As for 2021 and 2022, the government is not very forthcoming. There is a site where we can query life expectancy but we find little information there. With the tools we just acquired, let's take a closer look. To do so, see this chart:
To get an impression of where the excess mortality comes from, we compare the excess mortality in 2020-2022 with the mortality in 2019. It may be a somewhat difficult graph to interpret because we are comparing excess mortality in 2020 – 2022 with mortality in 2019.
In this graph, cumulative mortality for 2019 is plotted as a blue line as a function of age at death. The part of the graph under the age of 50 is omitted from the graph, because there are few deaths there. We see here that exactly half of the number of deaths occurred under the age of 81.5. This age is the median and marked with the blue/red circle. This age also corresponds well with life expectancy according to Statistics Netherlands.
For excess mortality, we start in 2020, the red line. We see that the average age to die from corona has not changed compared to the normal average age to die in 2019: the medians coincide. However, there are clearly virtually no deaths from corona under the age of 65 and slightly more over the age of 75. This is all easy to understand if you keep in mind that in 2020 excess mortality was almost entirely due to corona.
How different the picture becomes in 2021: the orange line. The excess mortality starts to increase as early as 50 years of age. It is mainly the deaths below age 70 that bring down the average age of death by almost 5 years; a picture very different from 2020. And the most surprising thing is that the pattern in 2022 (the green line) is pretty much the same as it was in 2021. After corona has virtually disappears, the pattern does not recover: the 5-year shift remains. With an excess mortality of around 10%, this means a reduction in life expectancy of about 0.5%. We cannot escape the conclusion that a phenomenon other than corona itself is responsible for the unexplained excess mortality. That conclusion is not surprising either.
The causes of this unexplained excess mortality still remain to be investigated. The fact that since 2021 the age of death of this group has suddenly been lowered by roughly 5 years seems to rule out a number of causes. After all, hidden mortality from corona would only increase the number of deaths and it would not cause a shift in age. Furthermore, in infectious diseases, excess mortality among men is generally higher than that among women, as can be read here , for example. This difference also disappears in 2021, yet another reason to think of causes other than corona.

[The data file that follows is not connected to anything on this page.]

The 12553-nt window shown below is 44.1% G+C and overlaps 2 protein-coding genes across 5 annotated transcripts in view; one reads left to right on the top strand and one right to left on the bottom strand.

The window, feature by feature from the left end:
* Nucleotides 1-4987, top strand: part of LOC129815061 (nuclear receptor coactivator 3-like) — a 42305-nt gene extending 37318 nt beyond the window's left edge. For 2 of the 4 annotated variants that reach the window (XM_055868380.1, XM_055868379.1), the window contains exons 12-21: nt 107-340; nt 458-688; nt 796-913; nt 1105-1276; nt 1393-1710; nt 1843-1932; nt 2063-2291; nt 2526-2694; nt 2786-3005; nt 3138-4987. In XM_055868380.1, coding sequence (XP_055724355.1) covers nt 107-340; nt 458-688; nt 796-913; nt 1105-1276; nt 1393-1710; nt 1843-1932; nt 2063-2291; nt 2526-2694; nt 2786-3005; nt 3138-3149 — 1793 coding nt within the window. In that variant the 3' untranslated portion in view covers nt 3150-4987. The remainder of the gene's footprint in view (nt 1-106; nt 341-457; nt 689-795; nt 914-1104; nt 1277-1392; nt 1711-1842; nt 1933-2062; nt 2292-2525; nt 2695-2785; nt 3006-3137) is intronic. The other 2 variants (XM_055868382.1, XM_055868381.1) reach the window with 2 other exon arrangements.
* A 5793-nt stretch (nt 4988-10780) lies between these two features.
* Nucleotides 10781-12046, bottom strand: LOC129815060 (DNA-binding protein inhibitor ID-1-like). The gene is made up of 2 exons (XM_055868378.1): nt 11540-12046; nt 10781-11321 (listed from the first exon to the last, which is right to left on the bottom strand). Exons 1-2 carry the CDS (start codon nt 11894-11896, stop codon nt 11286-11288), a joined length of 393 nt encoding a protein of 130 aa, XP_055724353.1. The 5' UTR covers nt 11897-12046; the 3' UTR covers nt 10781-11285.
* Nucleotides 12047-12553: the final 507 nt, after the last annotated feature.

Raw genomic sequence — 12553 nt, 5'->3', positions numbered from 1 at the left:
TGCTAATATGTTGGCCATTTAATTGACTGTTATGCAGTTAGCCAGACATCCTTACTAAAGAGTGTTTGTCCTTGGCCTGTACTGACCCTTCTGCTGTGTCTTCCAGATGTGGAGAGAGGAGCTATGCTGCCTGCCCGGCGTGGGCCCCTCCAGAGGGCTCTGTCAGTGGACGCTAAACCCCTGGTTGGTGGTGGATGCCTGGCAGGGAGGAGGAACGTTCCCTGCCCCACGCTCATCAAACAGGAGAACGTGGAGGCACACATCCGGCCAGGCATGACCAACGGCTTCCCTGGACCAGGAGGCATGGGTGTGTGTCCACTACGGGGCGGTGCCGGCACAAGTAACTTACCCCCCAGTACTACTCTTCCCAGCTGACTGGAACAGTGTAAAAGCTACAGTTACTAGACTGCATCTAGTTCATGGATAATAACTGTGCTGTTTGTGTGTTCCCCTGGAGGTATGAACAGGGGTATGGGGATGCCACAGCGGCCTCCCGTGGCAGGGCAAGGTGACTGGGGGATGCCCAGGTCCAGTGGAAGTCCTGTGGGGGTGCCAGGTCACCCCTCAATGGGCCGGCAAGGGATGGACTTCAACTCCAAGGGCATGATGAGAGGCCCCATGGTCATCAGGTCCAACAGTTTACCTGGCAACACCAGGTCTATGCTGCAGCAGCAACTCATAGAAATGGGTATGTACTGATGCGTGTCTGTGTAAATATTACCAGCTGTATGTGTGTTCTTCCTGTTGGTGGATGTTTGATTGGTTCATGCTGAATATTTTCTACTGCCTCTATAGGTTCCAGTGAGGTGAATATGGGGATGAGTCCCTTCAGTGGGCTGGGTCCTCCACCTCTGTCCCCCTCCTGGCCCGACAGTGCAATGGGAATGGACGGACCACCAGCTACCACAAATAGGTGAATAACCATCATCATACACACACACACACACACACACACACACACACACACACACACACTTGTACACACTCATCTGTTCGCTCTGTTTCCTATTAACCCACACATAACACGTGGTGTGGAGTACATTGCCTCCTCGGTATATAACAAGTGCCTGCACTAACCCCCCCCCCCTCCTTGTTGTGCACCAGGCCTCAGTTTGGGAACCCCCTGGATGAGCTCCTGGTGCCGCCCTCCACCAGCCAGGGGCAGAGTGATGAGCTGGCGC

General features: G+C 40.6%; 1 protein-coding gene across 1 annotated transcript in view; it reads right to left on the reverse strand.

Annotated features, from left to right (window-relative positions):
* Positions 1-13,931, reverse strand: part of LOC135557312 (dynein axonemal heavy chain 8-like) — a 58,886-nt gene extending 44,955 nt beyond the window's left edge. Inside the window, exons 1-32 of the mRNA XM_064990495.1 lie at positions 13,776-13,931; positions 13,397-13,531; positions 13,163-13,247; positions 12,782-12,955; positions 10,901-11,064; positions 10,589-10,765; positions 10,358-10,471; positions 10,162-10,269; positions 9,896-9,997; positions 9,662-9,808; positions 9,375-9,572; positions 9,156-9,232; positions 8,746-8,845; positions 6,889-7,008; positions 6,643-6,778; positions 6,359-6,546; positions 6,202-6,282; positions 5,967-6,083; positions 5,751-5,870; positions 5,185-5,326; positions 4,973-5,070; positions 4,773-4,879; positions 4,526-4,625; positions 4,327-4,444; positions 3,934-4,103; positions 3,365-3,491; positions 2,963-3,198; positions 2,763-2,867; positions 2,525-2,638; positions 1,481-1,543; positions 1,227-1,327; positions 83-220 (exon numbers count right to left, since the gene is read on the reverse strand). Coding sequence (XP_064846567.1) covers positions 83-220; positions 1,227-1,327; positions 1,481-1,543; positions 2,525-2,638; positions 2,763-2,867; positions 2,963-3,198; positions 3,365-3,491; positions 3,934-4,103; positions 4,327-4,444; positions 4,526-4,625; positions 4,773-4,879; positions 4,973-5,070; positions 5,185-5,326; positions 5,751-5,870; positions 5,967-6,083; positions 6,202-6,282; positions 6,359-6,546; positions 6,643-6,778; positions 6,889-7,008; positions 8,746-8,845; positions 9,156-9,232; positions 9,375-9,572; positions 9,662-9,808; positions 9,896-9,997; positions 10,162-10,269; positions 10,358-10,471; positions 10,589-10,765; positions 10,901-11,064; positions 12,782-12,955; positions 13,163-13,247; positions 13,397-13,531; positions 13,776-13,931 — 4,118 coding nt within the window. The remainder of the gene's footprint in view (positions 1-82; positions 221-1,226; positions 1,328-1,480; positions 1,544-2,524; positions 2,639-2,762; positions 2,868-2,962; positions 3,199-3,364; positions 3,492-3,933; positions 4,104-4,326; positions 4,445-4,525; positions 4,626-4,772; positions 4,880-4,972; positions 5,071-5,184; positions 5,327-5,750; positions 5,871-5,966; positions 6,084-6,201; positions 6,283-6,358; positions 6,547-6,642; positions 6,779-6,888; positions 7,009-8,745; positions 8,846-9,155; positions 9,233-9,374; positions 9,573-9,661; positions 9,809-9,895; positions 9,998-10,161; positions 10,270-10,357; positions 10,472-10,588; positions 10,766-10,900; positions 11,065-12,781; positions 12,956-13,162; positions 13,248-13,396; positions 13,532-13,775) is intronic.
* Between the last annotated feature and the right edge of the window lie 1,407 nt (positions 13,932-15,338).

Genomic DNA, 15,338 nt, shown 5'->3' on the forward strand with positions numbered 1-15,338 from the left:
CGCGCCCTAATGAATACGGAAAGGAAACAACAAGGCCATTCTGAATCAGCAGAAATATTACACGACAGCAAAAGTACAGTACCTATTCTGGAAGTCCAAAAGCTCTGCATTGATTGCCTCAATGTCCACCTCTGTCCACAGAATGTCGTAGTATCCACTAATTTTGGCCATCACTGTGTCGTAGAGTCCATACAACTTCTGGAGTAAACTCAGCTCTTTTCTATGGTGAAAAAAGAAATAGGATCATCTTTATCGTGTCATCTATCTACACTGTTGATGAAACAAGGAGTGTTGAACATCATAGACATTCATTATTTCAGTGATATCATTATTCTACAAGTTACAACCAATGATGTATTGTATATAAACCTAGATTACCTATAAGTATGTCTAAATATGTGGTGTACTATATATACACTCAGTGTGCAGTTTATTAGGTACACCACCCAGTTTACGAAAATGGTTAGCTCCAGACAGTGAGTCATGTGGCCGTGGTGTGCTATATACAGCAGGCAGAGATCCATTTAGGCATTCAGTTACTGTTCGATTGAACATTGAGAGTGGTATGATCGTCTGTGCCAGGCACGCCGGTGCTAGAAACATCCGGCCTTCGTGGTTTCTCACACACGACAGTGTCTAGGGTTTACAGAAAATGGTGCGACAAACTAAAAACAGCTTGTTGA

If delayed care were the cause, then this would mean that if the withheld care had been able to continue, a life extension of almost 5 years would be the norm. Even specialists think this is a utopia, so deferred care seems to be ruled out as a cause for lowering the age at death by five years. Moreover, it has not been shown how a period of withheld care in 2020 could be able to impact mortality in 2023 to this extent. This seems to exhaust the officially recognized causes of excess mortality.
Discussion and conclusion
The interpretation of these figures is not just up to statisticians. Medical specialists may want to comment on this.
It is evident that vaccination has in no way contributed to the protection of our health: excess mortality is still rising. Especially in the 80+ group, you should see an under-mortality after the severe excess mortality. This, too, continues to be absent. In fact, after adjusting for this expected under-mortality that we cannot see, there is even a sustained increase in excess mortality.
By emphasizing age at death, the picture emerges that since 2021 there has been a decrease of age of almost 5 years in excess mortality due to unexplained excess mortality. This does not fit with deferred care nor with hidden corona mortality as explanations for the excess mortality. Vaccination as a cause no longer seems so far-fetched.
Excess mortality in 2023 remained the same as in all previous corona years. If the first year of the pandemic was a pandemic of Covid-19, then the years that followed are a pandemic of unexplained excess mortality. So, no more Covid-19, but another vaccination campaign against this disease that is no longer prevalent.
Various causes seem unlikely in advance, such as delayed care and missed screening appointments. The government's refusal to investigate the possibility that vaccinations contributed to excess mortality is striking. A complete and open approach to the study of excess mortality should also take this factor into account. It would be better to rule the vaccines out, if only to try to restore confidence in vaccines and vaccination, which is showing a significant surge.
In any case, there are no indications in the figures that vaccination has had a beneficial effect on mortality. Something one would expect after such a massive health intervention. Politicians and the government apparently prefer to look at the supposed benefits of mass vaccination, turning a blind eye to the possible disadvantages. The history of medicine has shown that this is a dangerous approach.
The underlying data and the Excel file can be downloaded from the website github.com, including the text of this article, also as a Dutch version.